Long Island residents spend a lot of their time in parking lots. Whether it is for work, shopping, doctor’s office, or even for school, Long Island residents find themselves navigating a parking lot in a car or on foot. Unfortunately, due to the crowded nature of parking lots, sometimes accidents occur resulting in personal injuries. Continue reading “Parking Lot Accidents”
Ambulance accidents have become common throughout New York State. According to the National Highway Traffic Safety Administration (NHTSA), nationally, on average, there are approximately 4,500 accidents involving ambulances and 33 deaths each year. The vast majority of these deaths are to the driver of the other vehicle. Ambulance accidents often involve:
- Drivers of vehicles;
- Passengers of vehicles; and,
- Patients that are transported.
As the weather warms, bicycles become a more popular form of transportation and leisurely activity. However, with the increased use of bicycles comes an increased risk of injury as well. Bicycle accidents may be the result of many different circumstances, such as poor road or sidewalk conditions, negligent drivers, or careless pedestrians and fellow cyclists. In some cases, the state, county or municipality can be held responsible for failing to provide safe roadway conditions. In addition, negligent drivers, pedestrians, and fellow cyclists, can be held responsible for the injuries sustained from a bicycle accident if their actions caused the accident.
An ENT is a physician that treats abnormalities in the ear, nose, and throat. While most procedures conducted by an ENT pose a minimal risk to a patient, there are still common medical errors that can negatively impact a patient. Common medical errors involving an ENT include:
Recently, Toyota Motor Company recalled over 656,800 vehicles involving both Toyota and Lexus models that were produced between May 2015 and March 2016. According to Toyota, the recall was due to a defective electrical issue that did not allow airbags to inflate during a crash. Over time, the electrical circuit would lead to the front and side airbag warning lights turning on, which would prevent the bags from deploying. The failure of the airbags to deploy in a crash could result in serious injuries or even death.
As the weather heats up, more New Yorkers are taking their boats out onto the open seas. Although boating is a fun activity to engage in, it is important to recognize that it can also be extremely dangerous if certain precautions are not taken. Boat accidents may occur for various reasons, including boating under the influence, negligent speeding, or a manufacturers defect, among others. Recently, a New York man was convicted of manslaughter in a horrific boating accident that occurred on Lake George and resulted in the death of an 8-year-old girl and other serious injuries.
With clear skies and sunshine, the summer months are sure to be the peak time for New York motorcyclists to head out on the open road. Due partly to rising gas prices, more people are using motorcycles than in recent years. In 2015, there were 8.6 million private and commercial motorcycles on the road. With more cyclists on the streets, there is a greater likelihood for a serious motorcycle accident to occur. According to the National Highway and Safety Administration (NHTSA), fatal motorcycle accidents occur 27 times more frequently than fatalities for other motor vehicles. A number of various factors contribute to these serious accidents, including errors by motor vehicle drivers and distracted driving. Since New York’s no-fault laws generally do not apply to motorcycles, these types of accident cases are handled differently from other motor vehicle accidents.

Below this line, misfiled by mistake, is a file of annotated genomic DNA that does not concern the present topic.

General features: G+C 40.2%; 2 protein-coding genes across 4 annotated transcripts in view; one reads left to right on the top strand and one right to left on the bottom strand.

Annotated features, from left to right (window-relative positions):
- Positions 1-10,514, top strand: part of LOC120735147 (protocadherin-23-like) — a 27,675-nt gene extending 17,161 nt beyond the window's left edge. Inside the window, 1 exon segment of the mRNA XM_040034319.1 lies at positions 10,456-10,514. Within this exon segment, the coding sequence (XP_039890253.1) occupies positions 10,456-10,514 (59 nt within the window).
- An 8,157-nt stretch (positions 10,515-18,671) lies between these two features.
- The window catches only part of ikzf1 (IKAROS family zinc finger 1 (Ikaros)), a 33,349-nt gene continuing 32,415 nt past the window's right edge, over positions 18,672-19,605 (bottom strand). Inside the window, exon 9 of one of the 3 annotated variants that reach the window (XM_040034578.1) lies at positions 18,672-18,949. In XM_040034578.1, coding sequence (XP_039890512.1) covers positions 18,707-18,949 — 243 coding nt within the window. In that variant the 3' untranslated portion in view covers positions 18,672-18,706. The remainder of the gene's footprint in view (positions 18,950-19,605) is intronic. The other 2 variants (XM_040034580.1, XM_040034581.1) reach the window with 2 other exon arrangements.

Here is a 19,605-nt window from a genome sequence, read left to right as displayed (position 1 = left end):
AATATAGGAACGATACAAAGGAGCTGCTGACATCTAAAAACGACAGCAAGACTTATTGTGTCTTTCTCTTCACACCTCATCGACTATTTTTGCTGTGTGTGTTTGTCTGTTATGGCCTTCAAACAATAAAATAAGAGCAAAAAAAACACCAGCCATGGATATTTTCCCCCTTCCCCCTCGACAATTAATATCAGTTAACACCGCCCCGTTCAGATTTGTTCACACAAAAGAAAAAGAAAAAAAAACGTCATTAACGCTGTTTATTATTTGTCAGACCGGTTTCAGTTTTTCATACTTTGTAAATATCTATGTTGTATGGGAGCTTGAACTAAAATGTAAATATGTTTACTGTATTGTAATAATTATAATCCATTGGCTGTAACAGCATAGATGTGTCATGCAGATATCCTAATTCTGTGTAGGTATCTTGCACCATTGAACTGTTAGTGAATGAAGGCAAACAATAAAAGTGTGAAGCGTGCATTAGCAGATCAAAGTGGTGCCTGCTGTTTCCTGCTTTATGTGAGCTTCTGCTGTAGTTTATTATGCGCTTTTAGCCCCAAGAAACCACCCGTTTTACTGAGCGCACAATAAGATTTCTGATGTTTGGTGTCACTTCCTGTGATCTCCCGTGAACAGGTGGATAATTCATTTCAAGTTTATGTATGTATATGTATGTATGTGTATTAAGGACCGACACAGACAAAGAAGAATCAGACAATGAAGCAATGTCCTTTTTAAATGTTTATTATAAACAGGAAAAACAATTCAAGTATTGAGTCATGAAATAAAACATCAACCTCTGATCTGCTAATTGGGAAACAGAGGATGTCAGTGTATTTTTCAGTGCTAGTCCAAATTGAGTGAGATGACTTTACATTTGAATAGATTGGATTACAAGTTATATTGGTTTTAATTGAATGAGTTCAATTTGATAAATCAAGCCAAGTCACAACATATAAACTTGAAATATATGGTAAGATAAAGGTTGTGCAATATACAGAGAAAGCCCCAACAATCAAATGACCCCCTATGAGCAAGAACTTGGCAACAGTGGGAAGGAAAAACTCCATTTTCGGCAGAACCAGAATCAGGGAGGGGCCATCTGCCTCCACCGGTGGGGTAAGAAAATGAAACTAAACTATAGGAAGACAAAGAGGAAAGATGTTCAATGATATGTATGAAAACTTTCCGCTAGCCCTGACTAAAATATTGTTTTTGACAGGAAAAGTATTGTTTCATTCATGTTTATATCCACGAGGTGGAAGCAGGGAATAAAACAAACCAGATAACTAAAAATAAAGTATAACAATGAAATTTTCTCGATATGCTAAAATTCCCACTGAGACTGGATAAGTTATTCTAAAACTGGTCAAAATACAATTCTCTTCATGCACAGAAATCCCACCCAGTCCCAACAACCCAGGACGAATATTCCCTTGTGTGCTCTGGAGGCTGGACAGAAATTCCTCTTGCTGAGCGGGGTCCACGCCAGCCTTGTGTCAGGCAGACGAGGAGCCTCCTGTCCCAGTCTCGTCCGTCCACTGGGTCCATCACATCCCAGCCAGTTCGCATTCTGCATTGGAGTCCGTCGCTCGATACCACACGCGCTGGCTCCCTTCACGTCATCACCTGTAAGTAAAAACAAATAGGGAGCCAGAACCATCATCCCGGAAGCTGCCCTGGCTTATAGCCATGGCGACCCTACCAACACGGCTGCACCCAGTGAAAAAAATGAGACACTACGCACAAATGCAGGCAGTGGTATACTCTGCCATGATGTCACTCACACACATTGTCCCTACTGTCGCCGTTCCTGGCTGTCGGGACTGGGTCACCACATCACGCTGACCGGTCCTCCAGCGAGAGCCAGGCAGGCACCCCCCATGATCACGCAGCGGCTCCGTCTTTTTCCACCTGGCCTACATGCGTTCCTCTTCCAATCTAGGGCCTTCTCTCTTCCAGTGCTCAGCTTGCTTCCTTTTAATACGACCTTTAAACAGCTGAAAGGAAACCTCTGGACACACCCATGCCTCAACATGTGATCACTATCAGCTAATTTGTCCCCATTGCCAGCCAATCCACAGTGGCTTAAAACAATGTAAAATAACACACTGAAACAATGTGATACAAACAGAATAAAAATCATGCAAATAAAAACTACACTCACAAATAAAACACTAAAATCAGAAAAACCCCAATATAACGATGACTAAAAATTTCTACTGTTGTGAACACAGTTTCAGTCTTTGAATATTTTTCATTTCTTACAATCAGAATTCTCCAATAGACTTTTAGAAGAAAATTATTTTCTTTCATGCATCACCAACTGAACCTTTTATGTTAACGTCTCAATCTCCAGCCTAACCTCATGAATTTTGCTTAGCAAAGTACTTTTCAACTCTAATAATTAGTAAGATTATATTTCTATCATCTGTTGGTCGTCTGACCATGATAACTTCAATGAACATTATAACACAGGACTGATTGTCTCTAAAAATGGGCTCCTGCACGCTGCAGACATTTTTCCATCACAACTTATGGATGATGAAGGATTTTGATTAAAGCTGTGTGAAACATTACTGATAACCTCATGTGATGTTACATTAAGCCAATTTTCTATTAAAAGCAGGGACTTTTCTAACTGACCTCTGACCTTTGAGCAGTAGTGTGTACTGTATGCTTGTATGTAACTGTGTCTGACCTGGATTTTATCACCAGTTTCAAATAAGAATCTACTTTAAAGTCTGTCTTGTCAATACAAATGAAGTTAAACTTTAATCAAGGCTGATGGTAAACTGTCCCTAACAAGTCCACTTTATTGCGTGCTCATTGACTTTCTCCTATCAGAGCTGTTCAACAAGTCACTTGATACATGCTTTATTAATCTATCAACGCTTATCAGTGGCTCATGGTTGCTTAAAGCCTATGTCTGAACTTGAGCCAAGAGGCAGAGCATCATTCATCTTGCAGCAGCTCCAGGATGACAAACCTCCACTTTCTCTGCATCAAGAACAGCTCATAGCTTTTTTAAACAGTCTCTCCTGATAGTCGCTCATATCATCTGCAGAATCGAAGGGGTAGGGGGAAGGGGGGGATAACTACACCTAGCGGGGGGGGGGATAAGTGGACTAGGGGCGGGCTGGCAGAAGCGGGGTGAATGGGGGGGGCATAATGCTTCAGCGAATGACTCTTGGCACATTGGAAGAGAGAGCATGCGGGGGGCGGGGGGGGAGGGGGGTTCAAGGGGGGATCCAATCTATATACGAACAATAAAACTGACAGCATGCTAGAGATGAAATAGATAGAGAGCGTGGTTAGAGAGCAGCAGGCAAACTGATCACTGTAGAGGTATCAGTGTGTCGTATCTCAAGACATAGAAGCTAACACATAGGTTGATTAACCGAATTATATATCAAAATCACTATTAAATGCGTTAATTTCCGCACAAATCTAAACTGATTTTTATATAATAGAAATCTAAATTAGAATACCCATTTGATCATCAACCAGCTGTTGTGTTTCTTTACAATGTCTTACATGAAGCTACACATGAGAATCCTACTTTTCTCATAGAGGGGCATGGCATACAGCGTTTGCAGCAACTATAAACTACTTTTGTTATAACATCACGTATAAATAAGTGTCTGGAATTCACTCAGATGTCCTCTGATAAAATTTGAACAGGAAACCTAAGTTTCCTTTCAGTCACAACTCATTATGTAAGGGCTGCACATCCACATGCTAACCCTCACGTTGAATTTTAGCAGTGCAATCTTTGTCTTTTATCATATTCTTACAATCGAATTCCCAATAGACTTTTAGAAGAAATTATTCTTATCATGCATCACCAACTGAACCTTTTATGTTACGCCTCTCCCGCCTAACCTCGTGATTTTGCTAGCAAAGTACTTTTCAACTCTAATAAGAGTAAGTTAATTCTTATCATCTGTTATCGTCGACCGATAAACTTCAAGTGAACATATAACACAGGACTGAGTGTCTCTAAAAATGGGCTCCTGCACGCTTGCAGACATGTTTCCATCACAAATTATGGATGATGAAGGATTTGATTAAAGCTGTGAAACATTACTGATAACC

The New York County Supreme Court was tasked with deciding if an employer should be liable for damages caused by one of their employees while running a company errand. Justice James d’Auguste in the case of Couillard v. Shaw reviewed the jury’s decision and the doctrine of respondeat superior in deciding to uphold the $12 million verdict.
As many as 1 million people in the U.S. suffer from slip, trip and fall accidents annually, according to the Centers for Disease Control and Prevention. Slip-and-fall accidents can result in serious injuries that require compensation for special damages, including medical bills, rehabilitation, lost current and future wages and other types of care as a result of the injury. An individual may also be able to recover general damages, which include compensation for pain and suffering and change of lifestyle. Recently, a New York City resident suffered from a serious slip-and-fall accident that resulted in a monetary award for liability and pain and suffering damages.
When 64-year-old Juan Estevez attempted to cross Sunrise Highway in Freeport, New York, he was struck by a left turning vehicle. The January 2013 Sunrise Highway accident left Estevez with severe injuries to his head, ribs and sternum. After resuscitation efforts failed at the hospital, he was pronounced dead. Mr. Estevez was survived by three adult sons.
The estate of Mr. Estevez brought suit against the driver. A Nassau County jury found that both the driver and Mr. Estevez were responsible for the accident. The driver testified that he could not have avoided the impact because Estevez was wearing dark clothing, walking against the light, and walking outside of the crosswalk. The jury subsequently found that the driver was 22% liable and Mr. Estevez 78%. Even though the driver was found to have been 22% liable for the accident, the court held that the estate was not entitled to any damages at all for pre-impact terror, pre-death pain and suffering, or loss of parental guidance.